Yes, your understanding is correct. Salary sacrificed contributions count towards the co-contribution income test, and this has been the case for quite a few years; specifically since the start of July 2009 (that is, from the start of the 2009/2010 financial year and for future financial years, including the 2013/2014 year and beyond).
What this change means is that individuals on higher incomes, seeking to access the co-contribution scheme, cannot use salary sacrificing (that is, make before-tax super contributions to their super fund), to lower their income to a level that allows them to receive the tax-free Government co-contribution.
The co-contribution is a tax-free super contribution from the Federal Government when you make a non-concessional (after-tax) contribution. If your ‘total income’ is $33,516 or less (for the 2013/2014 year), the Federal Government pays $0.50 for every dollar you contribute to your super fund in after-tax dollars, up to a maximum of $50 a year. If your ‘total income’ is more than $33,516, your co-contribution entitlement reduces by 3.33¢ for every dollar you earn over $33,516, until it cuts out at $48,516.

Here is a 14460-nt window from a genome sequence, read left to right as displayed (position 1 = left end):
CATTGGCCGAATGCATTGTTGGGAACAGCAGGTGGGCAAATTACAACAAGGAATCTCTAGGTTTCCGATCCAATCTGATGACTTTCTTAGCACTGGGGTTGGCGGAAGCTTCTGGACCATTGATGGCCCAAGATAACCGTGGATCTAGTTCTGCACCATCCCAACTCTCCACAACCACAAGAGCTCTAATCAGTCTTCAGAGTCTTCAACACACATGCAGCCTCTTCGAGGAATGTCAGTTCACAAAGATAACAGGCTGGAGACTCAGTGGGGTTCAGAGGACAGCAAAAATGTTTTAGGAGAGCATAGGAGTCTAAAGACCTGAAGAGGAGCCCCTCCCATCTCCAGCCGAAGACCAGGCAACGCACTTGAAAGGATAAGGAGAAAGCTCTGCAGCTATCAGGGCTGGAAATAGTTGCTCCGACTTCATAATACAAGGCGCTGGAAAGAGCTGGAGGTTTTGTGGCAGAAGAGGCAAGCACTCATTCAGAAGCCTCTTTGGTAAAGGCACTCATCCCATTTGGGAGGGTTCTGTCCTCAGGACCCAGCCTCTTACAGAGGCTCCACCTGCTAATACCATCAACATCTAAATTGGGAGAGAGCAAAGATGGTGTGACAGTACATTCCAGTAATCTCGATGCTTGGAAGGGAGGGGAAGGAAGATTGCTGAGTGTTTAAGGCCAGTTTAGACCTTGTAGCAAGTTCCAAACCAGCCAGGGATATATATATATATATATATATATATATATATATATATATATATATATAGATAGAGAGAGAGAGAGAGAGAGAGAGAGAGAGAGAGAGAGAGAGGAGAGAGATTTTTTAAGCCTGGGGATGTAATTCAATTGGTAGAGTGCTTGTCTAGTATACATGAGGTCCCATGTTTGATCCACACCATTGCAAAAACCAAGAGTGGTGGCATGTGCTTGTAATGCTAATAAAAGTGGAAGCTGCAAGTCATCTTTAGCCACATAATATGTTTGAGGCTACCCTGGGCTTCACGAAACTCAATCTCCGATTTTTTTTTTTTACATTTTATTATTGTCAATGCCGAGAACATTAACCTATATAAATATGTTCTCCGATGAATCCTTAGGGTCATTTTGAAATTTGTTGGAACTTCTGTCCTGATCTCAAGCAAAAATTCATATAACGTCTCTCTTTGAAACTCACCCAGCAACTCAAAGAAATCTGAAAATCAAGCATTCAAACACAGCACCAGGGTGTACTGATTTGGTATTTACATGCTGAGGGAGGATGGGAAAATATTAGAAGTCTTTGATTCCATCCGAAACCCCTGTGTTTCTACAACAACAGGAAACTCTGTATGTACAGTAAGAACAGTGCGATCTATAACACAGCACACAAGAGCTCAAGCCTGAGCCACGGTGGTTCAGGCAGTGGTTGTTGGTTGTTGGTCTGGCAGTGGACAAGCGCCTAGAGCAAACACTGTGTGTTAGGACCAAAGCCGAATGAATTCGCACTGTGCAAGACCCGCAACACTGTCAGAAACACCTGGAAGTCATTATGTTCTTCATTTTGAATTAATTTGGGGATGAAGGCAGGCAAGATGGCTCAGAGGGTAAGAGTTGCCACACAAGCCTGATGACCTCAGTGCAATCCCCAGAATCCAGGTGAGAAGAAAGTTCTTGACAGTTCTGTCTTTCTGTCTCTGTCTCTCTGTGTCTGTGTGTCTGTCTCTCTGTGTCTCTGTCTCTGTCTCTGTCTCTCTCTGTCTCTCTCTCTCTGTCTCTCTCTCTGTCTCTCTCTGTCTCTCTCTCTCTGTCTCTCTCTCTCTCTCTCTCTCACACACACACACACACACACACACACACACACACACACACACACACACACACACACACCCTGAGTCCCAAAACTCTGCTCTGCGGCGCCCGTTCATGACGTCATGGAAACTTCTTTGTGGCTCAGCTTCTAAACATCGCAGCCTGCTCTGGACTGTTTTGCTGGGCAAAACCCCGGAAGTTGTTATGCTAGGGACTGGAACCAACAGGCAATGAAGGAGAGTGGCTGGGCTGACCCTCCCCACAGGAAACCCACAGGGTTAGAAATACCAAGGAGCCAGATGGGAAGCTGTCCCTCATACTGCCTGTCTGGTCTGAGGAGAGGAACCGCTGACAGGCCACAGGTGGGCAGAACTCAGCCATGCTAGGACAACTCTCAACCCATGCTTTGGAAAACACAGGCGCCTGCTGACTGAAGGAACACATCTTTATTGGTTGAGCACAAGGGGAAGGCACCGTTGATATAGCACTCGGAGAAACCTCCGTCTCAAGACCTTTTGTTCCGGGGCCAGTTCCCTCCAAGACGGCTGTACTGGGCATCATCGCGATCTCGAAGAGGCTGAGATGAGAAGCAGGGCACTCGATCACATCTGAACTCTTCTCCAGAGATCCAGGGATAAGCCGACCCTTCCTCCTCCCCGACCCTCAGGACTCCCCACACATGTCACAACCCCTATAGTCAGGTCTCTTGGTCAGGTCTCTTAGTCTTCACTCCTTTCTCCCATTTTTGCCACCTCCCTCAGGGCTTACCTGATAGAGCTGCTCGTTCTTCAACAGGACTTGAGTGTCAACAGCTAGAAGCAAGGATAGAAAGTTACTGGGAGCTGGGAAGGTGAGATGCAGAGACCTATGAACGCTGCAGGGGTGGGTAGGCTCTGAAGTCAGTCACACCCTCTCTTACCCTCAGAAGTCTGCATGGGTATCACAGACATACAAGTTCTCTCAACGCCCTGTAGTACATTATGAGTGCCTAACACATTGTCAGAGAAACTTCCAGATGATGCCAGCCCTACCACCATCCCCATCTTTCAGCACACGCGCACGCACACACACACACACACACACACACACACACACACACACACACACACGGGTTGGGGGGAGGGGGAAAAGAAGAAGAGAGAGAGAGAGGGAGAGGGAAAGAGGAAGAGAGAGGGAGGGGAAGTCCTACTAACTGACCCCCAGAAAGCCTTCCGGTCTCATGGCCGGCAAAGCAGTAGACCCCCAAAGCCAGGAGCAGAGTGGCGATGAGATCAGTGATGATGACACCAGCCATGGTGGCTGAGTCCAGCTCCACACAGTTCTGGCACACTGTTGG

Background: Previously, that is for the 2008/2009 year and earlier financial years, the co-contribution ‘total income’ threshold was: assessable income, plus the value of any fringe benefits that you have as part of your salary package, such as a car. Since the 2009/2010 year onwards, the ‘total income’ definition also includes salary sacrificed contributions. Note that assessable income also includes bank interest and net capital gains from selling shares or property.
For those readers who want to know more about the Federal Government’s co-contribution scheme, I provide a summary of the scheme in my article Cashing in on the co-contribution rules (2013/2014).